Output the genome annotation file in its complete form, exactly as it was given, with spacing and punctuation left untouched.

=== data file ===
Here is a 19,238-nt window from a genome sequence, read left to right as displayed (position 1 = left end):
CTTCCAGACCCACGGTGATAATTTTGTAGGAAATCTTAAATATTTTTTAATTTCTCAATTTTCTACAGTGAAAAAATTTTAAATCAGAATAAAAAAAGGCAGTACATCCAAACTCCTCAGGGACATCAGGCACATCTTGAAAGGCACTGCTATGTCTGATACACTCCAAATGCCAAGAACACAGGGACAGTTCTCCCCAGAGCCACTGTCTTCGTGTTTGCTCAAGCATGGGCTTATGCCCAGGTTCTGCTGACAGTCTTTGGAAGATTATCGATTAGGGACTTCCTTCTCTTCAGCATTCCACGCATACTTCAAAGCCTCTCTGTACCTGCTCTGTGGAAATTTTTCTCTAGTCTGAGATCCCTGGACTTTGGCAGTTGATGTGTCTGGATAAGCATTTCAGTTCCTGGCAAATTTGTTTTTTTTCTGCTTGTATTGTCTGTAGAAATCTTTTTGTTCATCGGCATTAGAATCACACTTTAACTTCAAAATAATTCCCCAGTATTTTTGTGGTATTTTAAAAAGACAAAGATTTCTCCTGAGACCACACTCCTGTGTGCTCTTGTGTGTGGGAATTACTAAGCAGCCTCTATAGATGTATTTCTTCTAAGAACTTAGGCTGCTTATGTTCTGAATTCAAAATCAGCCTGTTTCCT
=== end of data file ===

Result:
Here is a 19,238-nt window from a genome sequence, read left to right as displayed (position 1 = left end):
CTTCCAGACCCACGGTGATAATTTTGTAGGAAATCTTAAATATTTTTTAATTTCTCAATTTTCTACAGTGAAAAAATTTTAAATCAGAATAAAAAAAGGCAGTACATCCAAACTCCTCAGGGACATCAGGCACATCTTGAAAGGCACTGCTATGTCTGATACACTCCAAATGCCAAGAACACAGGGACAGTTCTCCCCAGAGCCACTGTCTTCGTGTTTGCTCAAGCATGGGCTTATGCCCAGGTTCTGCTGACAGTCTTTGGAAGATTATCGATTAGGGACTTCCTTCTCTTCAGCATTCCACGCATACTTCAAAGCCTCTCTGTACCTGCTCTGTGGAAATTTTTCTCTAGTCTGAGATCCCTGGACTTTGGCAGTTGATGTGTCTGGATAAGCATTTCAGTTCCTGGCAAATTTGTTTTTTTTCTGCTTGTATTGTCTGTAGAAATCTTTTTGTTCATCGGCATTAGAATCACACTTTAACTTCAAAATAATTCCCCAGTATTTTTGTGGTATTTTAAAAAGACAAAGATTTCTCCTGAGACCACACTCCTGTGTGCTCTTGTGTGTGGGAATTACTAAGCAGCCTCTATAGATGTATTTCTTCTAAGAACTTAGGCTGCTTATGTTCTGAATTCAAAATCAGCCTGTTTCCT